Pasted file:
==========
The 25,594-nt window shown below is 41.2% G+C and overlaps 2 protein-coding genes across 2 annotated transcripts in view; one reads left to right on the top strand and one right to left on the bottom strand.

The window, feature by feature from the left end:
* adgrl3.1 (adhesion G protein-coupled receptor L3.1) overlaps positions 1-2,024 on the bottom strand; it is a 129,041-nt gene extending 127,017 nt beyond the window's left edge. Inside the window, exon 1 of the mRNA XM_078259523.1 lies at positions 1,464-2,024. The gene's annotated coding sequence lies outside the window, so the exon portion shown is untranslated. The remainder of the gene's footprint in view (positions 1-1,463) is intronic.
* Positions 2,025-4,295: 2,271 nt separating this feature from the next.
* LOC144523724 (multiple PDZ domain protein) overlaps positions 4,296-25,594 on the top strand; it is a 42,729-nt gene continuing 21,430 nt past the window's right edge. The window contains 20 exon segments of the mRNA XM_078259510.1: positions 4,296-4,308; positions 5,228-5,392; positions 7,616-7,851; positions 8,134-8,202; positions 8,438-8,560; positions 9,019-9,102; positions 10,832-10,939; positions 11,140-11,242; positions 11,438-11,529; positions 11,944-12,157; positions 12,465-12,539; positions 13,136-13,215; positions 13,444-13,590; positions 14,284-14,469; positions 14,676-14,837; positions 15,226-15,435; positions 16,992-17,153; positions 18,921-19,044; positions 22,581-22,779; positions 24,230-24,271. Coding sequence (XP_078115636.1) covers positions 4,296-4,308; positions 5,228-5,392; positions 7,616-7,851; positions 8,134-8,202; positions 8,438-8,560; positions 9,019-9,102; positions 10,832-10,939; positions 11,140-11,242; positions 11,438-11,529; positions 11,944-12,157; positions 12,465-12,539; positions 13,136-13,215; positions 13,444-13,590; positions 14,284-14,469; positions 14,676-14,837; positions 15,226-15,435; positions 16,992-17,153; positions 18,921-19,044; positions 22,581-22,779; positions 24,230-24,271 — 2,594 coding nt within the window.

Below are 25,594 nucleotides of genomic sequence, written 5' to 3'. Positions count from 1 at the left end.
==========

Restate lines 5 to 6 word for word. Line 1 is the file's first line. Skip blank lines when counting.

* LOC144523724 (multiple PDZ domain protein) overlaps positions 4,296-25,594 on the top strand; it is a 42,729-nt gene continuing 21,430 nt past the window's right edge. The window contains 20 exon segments of the mRNA XM_078259510.1: positions 4,296-4,308; positions 5,228-5,392; positions 7,616-7,851; positions 8,134-8,202; positions 8,438-8,560; positions 9,019-9,102; positions 10,832-10,939; positions 11,140-11,242; positions 11,438-11,529; positions 11,944-12,157; positions 12,465-12,539; positions 13,136-13,215; positions 13,444-13,590; positions 14,284-14,469; positions 14,676-14,837; positions 15,226-15,435; positions 16,992-17,153; positions 18,921-19,044; positions 22,581-22,779; positions 24,230-24,271. Coding sequence (XP_078115636.1) covers positions 4,296-4,308; positions 5,228-5,392; positions 7,616-7,851; positions 8,134-8,202; positions 8,438-8,560; positions 9,019-9,102; positions 10,832-10,939; positions 11,140-11,242; positions 11,438-11,529; positions 11,944-12,157; positions 12,465-12,539; positions 13,136-13,215; positions 13,444-13,590; positions 14,284-14,469; positions 14,676-14,837; positions 15,226-15,435; positions 16,992-17,153; positions 18,921-19,044; positions 22,581-22,779; positions 24,230-24,271 — 2,594 coding nt within the window.

Below are 25,594 nucleotides of genomic sequence, written 5' to 3'. Positions count from 1 at the left end.